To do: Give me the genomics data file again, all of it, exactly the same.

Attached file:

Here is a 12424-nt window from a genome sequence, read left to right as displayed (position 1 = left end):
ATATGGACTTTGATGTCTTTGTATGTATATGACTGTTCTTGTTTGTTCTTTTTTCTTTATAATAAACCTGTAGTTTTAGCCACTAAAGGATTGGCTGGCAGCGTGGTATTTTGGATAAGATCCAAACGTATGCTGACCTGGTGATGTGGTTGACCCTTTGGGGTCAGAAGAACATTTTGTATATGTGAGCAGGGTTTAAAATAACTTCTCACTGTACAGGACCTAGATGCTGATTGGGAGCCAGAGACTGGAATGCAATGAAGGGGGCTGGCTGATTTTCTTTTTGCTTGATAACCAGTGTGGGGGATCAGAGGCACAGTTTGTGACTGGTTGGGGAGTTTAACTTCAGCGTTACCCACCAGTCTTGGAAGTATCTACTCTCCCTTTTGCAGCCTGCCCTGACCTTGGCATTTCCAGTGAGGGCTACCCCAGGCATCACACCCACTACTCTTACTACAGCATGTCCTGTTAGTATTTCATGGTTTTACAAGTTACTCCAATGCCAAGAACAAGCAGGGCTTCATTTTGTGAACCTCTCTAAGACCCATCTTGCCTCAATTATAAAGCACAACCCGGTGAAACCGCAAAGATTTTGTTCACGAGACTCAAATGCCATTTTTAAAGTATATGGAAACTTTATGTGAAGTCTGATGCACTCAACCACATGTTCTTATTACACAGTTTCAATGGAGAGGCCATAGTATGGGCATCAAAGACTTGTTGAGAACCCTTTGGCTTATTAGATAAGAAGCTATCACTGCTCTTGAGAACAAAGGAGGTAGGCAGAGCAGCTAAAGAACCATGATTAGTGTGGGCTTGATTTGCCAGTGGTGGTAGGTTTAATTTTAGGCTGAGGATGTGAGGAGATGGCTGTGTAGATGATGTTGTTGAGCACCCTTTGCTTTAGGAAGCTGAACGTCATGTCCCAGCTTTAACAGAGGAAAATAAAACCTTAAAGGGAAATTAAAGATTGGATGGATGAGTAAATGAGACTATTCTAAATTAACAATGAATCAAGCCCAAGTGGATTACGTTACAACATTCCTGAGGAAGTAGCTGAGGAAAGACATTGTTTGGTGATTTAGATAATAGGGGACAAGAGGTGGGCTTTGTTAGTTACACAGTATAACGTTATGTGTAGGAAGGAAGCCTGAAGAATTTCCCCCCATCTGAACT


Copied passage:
Here is a 12424-nt window from a genome sequence, read left to right as displayed (position 1 = left end):
ATATGGACTTTGATGTCTTTGTATGTATATGACTGTTCTTGTTTGTTCTTTTTTCTTTATAATAAACCTGTAGTTTTAGCCACTAAAGGATTGGCTGGCAGCGTGGTATTTTGGATAAGATCCAAACGTATGCTGACCTGGTGATGTGGTTGACCCTTTGGGGTCAGAAGAACATTTTGTATATGTGAGCAGGGTTTAAAATAACTTCTCACTGTACAGGACCTAGATGCTGATTGGGAGCCAGAGACTGGAATGCAATGAAGGGGGCTGGCTGATTTTCTTTTTGCTTGATAACCAGTGTGGGGGATCAGAGGCACAGTTTGTGACTGGTTGGGGAGTTTAACTTCAGCGTTACCCACCAGTCTTGGAAGTATCTACTCTCCCTTTTGCAGCCTGCCCTGACCTTGGCATTTCCAGTGAGGGCTACCCCAGGCATCACACCCACTACTCTTACTACAGCATGTCCTGTTAGTATTTCATGGTTTTACAAGTTACTCCAATGCCAAGAACAAGCAGGGCTTCATTTTGTGAACCTCTCTAAGACCCATCTTGCCTCAATTATAAAGCACAACCCGGTGAAACCGCAAAGATTTTGTTCACGAGACTCAAATGCCATTTTTAAAGTATATGGAAACTTTATGTGAAGTCTGATGCACTCAACCACATGTTCTTATTACACAGTTTCAATGGAGAGGCCATAGTATGGGCATCAAAGACTTGTTGAGAACCCTTTGGCTTATTAGATAAGAAGCTATCACTGCTCTTGAGAACAAAGGAGGTAGGCAGAGCAGCTAAAGAACCATGATTAGTGTGGGCTTGATTTGCCAGTGGTGGTAGGTTTAATTTTAGGCTGAGGATGTGAGGAGATGGCTGTGTAGATGATGTTGTTGAGCACCCTTTGCTTTAGGAAGCTGAACGTCATGTCCCAGCTTTAACAGAGGAAAATAAAACCTTAAAGGGAAATTAAAGATTGGATGGATGAGTAAATGAGACTATTCTAAATTAACAATGAATCAAGCCCAAGTGGATTACGTTACAACATTCCTGAGGAAGTAGCTGAGGAAAGACATTGTTTGGTGATTTAGATAATAGGGGACAAGAGGTGGGCTTTGTTAGTTACACAGTATAACGTTATGTGTAGGAAGGAAGCCTGAAGAATTTCCCCCCATCTGAACT